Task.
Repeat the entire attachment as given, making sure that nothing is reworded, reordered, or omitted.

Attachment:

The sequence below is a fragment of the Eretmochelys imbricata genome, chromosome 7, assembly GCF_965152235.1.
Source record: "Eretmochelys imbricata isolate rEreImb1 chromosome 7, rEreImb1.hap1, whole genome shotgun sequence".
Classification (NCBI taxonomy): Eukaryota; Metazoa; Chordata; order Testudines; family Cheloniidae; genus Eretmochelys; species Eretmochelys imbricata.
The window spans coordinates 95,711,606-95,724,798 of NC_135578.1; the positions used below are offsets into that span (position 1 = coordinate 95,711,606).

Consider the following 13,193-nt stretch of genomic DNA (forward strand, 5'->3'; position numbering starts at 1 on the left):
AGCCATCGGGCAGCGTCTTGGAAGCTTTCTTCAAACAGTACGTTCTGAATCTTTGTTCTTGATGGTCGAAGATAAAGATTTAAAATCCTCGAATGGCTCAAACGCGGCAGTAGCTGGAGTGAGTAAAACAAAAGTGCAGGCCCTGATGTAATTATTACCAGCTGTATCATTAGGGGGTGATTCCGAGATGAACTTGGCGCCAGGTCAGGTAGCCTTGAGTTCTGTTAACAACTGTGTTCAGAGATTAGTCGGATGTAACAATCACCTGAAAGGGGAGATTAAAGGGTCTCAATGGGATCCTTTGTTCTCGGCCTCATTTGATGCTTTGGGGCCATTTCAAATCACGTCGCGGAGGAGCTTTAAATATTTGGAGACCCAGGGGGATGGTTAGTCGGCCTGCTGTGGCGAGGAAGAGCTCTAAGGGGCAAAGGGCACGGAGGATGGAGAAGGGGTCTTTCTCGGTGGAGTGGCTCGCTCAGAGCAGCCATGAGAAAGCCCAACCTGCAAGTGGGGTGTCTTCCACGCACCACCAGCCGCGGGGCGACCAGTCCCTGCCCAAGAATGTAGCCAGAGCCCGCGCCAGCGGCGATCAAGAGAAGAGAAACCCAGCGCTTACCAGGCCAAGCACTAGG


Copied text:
The sequence below is a fragment of the Eretmochelys imbricata genome, chromosome 7, assembly GCF_965152235.1.
Source record: "Eretmochelys imbricata isolate rEreImb1 chromosome 7, rEreImb1.hap1, whole genome shotgun sequence".
Classification (NCBI taxonomy): Eukaryota; Metazoa; Chordata; order Testudines; family Cheloniidae; genus Eretmochelys; species Eretmochelys imbricata.
The window spans coordinates 95,711,606-95,724,798 of NC_135578.1; the positions used below are offsets into that span (position 1 = coordinate 95,711,606).

Consider the following 13,193-nt stretch of genomic DNA (forward strand, 5'->3'; position numbering starts at 1 on the left):
AGCCATCGGGCAGCGTCTTGGAAGCTTTCTTCAAACAGTACGTTCTGAATCTTTGTTCTTGATGGTCGAAGATAAAGATTTAAAATCCTCGAATGGCTCAAACGCGGCAGTAGCTGGAGTGAGTAAAACAAAAGTGCAGGCCCTGATGTAATTATTACCAGCTGTATCATTAGGGGGTGATTCCGAGATGAACTTGGCGCCAGGTCAGGTAGCCTTGAGTTCTGTTAACAACTGTGTTCAGAGATTAGTCGGATGTAACAATCACCTGAAAGGGGAGATTAAAGGGTCTCAATGGGATCCTTTGTTCTCGGCCTCATTTGATGCTTTGGGGCCATTTCAAATCACGTCGCGGAGGAGCTTTAAATATTTGGAGACCCAGGGGGATGGTTAGTCGGCCTGCTGTGGCGAGGAAGAGCTCTAAGGGGCAAAGGGCACGGAGGATGGAGAAGGGGTCTTTCTCGGTGGAGTGGCTCGCTCAGAGCAGCCATGAGAAAGCCCAACCTGCAAGTGGGGTGTCTTCCACGCACCACCAGCCGCGGGGCGACCAGTCCCTGCCCAAGAATGTAGCCAGAGCCCGCGCCAGCGGCGATCAAGAGAAGAGAAACCCAGCGCTTACCAGGCCAAGCACTAGG